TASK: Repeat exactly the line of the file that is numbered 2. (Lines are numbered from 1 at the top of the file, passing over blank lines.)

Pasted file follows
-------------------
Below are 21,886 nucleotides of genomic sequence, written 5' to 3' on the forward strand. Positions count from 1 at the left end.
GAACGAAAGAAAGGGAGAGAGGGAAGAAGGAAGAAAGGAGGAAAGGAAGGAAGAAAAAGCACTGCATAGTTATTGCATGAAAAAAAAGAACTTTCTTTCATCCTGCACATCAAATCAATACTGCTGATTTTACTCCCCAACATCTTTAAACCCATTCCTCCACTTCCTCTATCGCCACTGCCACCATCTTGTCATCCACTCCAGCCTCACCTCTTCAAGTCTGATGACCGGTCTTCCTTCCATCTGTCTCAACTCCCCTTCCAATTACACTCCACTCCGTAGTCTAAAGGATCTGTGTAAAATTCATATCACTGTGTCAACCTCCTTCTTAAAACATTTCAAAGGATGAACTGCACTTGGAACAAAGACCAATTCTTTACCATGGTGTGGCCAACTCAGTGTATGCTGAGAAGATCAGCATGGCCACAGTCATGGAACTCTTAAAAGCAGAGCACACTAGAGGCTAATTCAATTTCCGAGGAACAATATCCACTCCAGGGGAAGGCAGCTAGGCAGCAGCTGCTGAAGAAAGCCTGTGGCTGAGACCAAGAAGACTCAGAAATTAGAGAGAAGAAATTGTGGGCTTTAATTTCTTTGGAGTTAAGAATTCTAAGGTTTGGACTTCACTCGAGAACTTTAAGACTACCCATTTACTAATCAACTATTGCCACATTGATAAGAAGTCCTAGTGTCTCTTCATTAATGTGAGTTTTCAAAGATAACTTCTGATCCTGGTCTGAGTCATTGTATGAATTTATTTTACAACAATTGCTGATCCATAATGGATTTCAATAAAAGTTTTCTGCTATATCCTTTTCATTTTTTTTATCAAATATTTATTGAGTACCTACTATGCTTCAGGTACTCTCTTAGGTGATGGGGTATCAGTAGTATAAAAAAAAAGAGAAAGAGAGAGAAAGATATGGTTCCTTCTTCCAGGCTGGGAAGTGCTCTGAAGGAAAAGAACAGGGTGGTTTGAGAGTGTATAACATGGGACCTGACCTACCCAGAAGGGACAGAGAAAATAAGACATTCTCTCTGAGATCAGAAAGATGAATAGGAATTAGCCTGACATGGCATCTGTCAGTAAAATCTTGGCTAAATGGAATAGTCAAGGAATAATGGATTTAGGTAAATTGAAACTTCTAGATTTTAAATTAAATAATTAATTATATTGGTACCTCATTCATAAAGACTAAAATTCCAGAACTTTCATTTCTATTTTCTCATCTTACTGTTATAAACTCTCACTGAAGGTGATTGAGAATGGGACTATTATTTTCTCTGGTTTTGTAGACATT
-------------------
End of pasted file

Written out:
GAACGAAAGAAAGGGAGAGAGGGAAGAAGGAAGAAAGGAGGAAAGGAAGGAAGAAAAAGCACTGCATAGTTATTGCATGAAAAAAAAGAACTTTCTTTCATCCTGCACATCAAATCAATACTGCTGATTTTACTCCCCAACATCTTTAAACCCATTCCTCCACTTCCTCTATCGCCACTGCCACCATCTTGTCATCCACTCCAGCCTCACCTCTTCAAGTCTGATGACCGGTCTTCCTTCCATCTGTCTCAACTCCCCTTCCAATTACACTCCACTCCGTAGTCTAAAGGATCTGTGTAAAATTCATATCACTGTGTCAACCTCCTTCTTAAAACATTTCAAAGGATGAACTGCACTTGGAACAAAGACCAATTCTTTACCATGGTGTGGCCAACTCAGTGTATGCTGAGAAGATCAGCATGGCCACAGTCATGGAACTCTTAAAAGCAGAGCACACTAGAGGCTAATTCAATTTCCGAGGAACAATATCCACTCCAGGGGAAGGCAGCTAGGCAGCAGCTGCTGAAGAAAGCCTGTGGCTGAGACCAAGAAGACTCAGAAATTAGAGAGAAGAAATTGTGGGCTTTAATTTCTTTGGAGTTAAGAATTCTAAGGTTTGGACTTCACTCGAGAACTTTAAGACTACCCATTTACTAATCAACTATTGCCACATTGATAAGAAGTCCTAGTGTCTCTTCATTAATGTGAGTTTTCAAAGATAACTTCTGATCCTGGTCTGAGTCATTGTATGAATTTATTTTACAACAATTGCTGATCCATAATGGATTTCAATAAAAGTTTTCTGCTATATCCTTTTCATTTTTTTTATCAAATATTTATTGAGTACCTACTATGCTTCAGGTACTCTCTTAGGTGATGGGGTATCAGTAGTATAAAAAAAAAGAGAAAGAGAGAGAAAGATATGGTTCCTTCTTCCAGGCTGGGAAGTGCTCTGAAGGAAAAGAACAGGGTGGTTTGAGAGTGTATAACATGGGACCTGACCTACCCAGAAGGGACAGAGAAAATAAGACATTCTCTCTGAGATCAGAAAGATGAATAGGAATTAGCCTGACATGGCATCTGTCAGTAAAATCTTGGCTAAATGGAATAGTCAAGGAATAATGGATTTAGGTAAATTGAAACTTCTAGATTTTAAATTAAATAATTAATTATATTGGTACCTCATTCATAAAGACTAAAATTCCAGAACTTTCATTTCTATTTTCTCATCTTACTGTTATAAACTCTCACTGAAGGTGATTGAGAATGGGACTATTATTTTCTCTGGTTTTGTAGACATT